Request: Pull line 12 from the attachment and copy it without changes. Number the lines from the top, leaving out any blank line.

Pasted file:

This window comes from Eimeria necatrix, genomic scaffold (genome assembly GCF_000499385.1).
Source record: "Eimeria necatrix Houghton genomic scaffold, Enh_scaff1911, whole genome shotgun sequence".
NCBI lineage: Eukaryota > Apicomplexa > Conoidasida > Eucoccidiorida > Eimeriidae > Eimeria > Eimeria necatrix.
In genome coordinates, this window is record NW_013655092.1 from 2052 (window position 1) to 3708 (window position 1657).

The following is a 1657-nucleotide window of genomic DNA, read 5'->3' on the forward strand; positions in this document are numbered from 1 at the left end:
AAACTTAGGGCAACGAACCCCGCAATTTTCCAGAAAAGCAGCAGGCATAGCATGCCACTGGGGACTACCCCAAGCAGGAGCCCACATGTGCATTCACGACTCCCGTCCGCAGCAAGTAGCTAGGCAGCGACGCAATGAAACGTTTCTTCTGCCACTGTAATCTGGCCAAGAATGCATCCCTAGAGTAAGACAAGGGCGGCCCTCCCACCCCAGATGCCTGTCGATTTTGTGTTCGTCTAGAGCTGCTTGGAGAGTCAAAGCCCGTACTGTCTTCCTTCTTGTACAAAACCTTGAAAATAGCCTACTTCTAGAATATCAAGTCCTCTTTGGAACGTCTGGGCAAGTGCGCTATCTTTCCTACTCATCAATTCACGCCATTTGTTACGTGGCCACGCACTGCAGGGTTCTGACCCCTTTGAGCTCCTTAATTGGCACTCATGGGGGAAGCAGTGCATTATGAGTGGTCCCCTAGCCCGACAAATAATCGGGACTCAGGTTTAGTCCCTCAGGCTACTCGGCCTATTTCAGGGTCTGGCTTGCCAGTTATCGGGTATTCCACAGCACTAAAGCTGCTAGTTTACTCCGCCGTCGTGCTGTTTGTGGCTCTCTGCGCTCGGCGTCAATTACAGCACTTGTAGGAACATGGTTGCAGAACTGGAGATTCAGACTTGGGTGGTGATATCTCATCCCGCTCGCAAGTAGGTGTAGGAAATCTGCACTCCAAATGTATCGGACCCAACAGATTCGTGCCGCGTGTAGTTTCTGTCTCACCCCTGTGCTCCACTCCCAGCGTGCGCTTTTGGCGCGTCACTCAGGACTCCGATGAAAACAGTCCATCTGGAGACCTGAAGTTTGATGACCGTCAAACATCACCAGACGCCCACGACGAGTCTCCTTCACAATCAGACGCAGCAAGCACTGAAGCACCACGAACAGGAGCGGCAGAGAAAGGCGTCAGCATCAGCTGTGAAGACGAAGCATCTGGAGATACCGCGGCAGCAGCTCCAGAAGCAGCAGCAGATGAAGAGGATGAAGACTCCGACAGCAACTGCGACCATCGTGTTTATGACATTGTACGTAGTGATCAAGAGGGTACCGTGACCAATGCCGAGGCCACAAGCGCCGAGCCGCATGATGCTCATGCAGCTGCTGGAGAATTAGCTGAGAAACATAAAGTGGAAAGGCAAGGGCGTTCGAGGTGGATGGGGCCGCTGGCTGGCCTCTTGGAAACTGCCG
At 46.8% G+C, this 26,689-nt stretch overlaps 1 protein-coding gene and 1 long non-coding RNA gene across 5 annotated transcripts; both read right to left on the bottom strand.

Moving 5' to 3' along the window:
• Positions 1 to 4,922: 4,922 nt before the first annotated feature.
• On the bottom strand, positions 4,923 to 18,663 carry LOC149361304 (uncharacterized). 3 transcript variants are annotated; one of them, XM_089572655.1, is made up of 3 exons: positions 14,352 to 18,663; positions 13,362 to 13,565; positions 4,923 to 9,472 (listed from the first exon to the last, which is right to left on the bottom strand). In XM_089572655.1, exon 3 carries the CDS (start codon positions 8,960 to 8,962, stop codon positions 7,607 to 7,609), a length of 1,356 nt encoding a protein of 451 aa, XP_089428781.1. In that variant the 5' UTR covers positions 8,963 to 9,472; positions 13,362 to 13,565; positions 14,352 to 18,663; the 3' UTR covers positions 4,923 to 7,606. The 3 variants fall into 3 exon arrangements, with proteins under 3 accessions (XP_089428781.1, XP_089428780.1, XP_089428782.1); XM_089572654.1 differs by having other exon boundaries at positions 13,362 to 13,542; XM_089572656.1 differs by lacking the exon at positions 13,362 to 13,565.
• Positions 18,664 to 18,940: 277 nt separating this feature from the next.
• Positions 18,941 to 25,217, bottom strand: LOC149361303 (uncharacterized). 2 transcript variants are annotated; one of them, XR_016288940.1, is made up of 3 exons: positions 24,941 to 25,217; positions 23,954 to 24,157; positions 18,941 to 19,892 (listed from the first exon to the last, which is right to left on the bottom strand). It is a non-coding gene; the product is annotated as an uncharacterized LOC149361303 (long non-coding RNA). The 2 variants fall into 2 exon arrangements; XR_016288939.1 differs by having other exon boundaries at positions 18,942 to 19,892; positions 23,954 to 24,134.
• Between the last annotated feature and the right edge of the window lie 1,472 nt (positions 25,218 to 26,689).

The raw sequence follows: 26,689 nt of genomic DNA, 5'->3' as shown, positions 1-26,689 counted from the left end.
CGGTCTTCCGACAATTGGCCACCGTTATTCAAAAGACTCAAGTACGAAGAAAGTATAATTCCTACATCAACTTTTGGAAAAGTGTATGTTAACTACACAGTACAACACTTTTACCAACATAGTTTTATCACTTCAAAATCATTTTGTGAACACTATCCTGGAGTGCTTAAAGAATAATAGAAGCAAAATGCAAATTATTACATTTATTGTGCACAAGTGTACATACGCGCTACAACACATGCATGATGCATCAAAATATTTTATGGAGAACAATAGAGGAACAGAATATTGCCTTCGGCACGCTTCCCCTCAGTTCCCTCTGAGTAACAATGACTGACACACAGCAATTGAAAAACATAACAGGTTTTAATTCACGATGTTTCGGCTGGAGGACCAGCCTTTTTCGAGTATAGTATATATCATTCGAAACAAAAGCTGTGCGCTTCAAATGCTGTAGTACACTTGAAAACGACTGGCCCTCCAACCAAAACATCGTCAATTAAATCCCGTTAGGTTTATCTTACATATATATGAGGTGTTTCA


• Positions 18,941 to 25,217, bottom strand: LOC149361303 (uncharacterized). 2 transcript variants are annotated; one of them, XR_016288940.1, is made up of 3 exons: positions 24,941 to 25,217; positions 23,954 to 24,157; positions 18,941 to 19,892 (listed from the first exon to the last, which is right to left on the bottom strand). It is a non-coding gene; the product is annotated as an uncharacterized LOC149361303 (long non-coding RNA). The 2 variants fall into 2 exon arrangements; XR_016288939.1 differs by having other exon boundaries at positions 18,942 to 19,892; positions 23,954 to 24,134.